My first marathon

I did it. 5 months of training. 5 hours to run. But I did it. I ran a marathon.Here’s how it went …

For those of us who are not naturally strong or athletic, the object of a first time marathon is simply completing it. There’s nothing wrong with having a specific time goal – but you have to be humble about it. I discovered this as I ran that last 1:45 minutes through the most punishing pain I’d ever experienced. At that point, I’d long made peace with my original 4:30 goal (perfectly reasonable for training runs that didn’t go past 32k).

The marathon begins at 32K

Most people have heard of “the wall.” This is the physiological point where the muscles begin to run out of glycogen. For most humans, this occurs around 32K, or mile 20. Heard of Boston Marathon’s Heartbreak Hill? It’s heartbreaking because it comes at mile 20 (AKA the wall). For me, I started feeling the heart break around 29K, as I watched other runners on their way to the finish.

Some of them chatted casually, while others powered forward. They were not so much running at this point but shuffling with staccato movements. Heads slumped to one side. Faces contorted, grimacing. Zombies! My empathy was very real and physical. I felt a little like they looked. Though I hoped I wasn’t going to turn into a running zombie when I got to the place they were at. After about 20 or so minutes of watching them, I realised it was best to look to the calm waters of Lake Ontario. Anything but those pained faces to my right.

Will I finish? … the inner battle begins

I didn’t have the answer at 32K. In fact, I was starting to contemplate the very real possibility that I might become a DNF (Did Not Finish). The pain was really excruciating. I had been running for 4 hours and I still had another 10K to go. I normally run 10K in an hour. I knew the last 10 would take a lot more than that.

And then I entered that place that everybody talks about. The mental and physical battleground you go to in order to visualise finishing. I had to connect with some inner strength I wasn’t sure I had. I needed to go down there and find it. It really was like Luke Skywalker in the cave, fighting Darth Vader only to discover his own face staring back at him from beneath the mask.

The CN tower, a visual reference throughout the race, seemed so far away. I was at High Park and Lakeshore and I had to, somehow, get myself to University and then up University and around Queen’s Park. I guess I became an automaton. I decided I would continue running until I literally seized up. If that happened, then I would stop. As I continued to run, and pass the landmarks along the way, I began to feel energized. I started feeling excited, actually. When I got close to Bathurst St., the 5K mark, I knew I would complete this marathon – still running. I think I experienced the so-called runner’s high along this last 5K.This surge of energy, joy and conviction took over any thoughts of doubt.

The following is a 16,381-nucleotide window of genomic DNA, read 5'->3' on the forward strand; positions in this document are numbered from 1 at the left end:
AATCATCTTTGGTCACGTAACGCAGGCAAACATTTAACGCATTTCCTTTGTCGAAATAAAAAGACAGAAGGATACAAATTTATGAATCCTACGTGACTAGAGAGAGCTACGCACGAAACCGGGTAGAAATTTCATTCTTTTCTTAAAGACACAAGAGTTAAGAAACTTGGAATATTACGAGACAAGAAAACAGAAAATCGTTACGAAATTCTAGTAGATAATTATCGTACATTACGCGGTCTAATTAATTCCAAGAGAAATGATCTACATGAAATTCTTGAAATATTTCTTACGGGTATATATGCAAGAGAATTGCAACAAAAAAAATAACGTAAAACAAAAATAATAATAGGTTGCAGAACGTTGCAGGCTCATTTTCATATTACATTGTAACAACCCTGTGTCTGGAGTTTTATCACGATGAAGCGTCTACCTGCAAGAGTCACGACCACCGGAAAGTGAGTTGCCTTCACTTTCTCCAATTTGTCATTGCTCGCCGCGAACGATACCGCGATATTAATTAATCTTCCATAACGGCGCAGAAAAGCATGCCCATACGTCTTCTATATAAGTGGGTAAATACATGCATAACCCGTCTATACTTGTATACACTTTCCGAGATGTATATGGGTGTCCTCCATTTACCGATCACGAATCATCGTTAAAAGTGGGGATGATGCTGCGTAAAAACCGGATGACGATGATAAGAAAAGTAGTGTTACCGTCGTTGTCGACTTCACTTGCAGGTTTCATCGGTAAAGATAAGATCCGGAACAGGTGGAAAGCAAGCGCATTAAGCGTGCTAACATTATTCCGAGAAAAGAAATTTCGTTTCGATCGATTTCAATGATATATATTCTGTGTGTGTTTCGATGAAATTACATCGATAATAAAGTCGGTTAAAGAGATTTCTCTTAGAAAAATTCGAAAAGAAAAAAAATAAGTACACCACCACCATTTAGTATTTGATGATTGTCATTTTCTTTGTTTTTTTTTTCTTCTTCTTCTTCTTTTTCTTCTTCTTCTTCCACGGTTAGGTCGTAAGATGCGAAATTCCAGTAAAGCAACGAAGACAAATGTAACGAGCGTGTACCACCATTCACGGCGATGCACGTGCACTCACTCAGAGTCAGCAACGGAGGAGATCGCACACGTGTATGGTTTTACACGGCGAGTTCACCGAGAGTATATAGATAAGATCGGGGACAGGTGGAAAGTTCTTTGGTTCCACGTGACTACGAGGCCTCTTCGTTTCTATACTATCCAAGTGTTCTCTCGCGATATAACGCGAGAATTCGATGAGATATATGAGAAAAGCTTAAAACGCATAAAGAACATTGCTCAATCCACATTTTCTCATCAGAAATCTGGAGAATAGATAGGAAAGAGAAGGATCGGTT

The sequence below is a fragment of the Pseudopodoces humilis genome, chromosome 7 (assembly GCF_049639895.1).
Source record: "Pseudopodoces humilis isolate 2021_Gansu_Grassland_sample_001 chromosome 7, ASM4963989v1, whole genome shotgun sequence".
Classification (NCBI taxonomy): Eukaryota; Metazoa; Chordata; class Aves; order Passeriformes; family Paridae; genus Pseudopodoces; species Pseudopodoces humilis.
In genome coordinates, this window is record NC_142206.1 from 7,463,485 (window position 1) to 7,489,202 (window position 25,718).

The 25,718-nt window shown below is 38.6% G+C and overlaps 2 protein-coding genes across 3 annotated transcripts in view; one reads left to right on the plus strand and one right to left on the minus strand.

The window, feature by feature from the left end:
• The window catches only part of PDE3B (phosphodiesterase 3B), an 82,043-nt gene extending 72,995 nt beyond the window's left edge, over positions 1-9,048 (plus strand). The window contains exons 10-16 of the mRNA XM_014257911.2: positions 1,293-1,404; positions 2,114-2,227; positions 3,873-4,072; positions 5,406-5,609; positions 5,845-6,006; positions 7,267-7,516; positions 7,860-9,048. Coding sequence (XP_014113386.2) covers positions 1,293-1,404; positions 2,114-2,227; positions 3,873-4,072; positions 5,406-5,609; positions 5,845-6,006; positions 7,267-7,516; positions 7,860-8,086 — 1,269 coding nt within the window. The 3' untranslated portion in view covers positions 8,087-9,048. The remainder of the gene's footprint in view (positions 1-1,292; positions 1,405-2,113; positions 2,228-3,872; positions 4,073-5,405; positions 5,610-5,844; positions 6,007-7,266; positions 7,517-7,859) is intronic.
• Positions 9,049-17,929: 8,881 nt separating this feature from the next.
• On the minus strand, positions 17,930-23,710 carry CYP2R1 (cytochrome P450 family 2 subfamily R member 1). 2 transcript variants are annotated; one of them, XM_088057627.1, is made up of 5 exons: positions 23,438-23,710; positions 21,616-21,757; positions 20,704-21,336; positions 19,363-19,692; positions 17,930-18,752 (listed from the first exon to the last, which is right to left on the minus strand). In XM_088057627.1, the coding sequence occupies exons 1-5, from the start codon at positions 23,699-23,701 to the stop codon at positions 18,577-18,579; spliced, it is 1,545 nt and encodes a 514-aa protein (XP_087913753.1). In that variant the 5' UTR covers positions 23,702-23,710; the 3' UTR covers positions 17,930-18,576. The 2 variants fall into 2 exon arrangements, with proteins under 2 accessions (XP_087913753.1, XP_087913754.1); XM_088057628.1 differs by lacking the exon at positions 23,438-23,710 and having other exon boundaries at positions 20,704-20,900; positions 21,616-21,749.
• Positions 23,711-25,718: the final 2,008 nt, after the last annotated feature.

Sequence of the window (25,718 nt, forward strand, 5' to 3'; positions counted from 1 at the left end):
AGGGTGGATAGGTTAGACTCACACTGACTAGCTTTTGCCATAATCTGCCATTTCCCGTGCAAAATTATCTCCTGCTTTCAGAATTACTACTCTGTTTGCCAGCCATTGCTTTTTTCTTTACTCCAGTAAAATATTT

The last 2K up University was brutal – though I had friends and family cheering me on. Those familiar faces were like a shot of adrenaline. I almost cried.

mel_sprint.jpg

When I rounded the finish, I sprinted. My mother, my man and my marathon clinic instructor were all there cheering me on. I finished in 5 hours and 3 minutes but I finished strong. It was training, comradery and inner strength that got me there.

Next time you meet somebody who has just ran a marathon, don’t ask them about their time. Ask them: “did you finish strong?” What’s inside us at the end, that’s the real accomplishment.

Will I do it again? You bet. And again and again and again … until I qualify for Boston (given my current time, that could take many years). In the meantime, I have my heart set on my (original) 4:30 – or less – goal for next spring’s Mississauga Marathon. And why not?

UPDATED: Read Dorian Nicholson’s Toronto Observer article about my marathon experience
(caveat: Boston is way more than a few years away, but it’s a motivation for sure).

Further reading/viewing: Toronto Marathon 2007 – photos – John Bonnar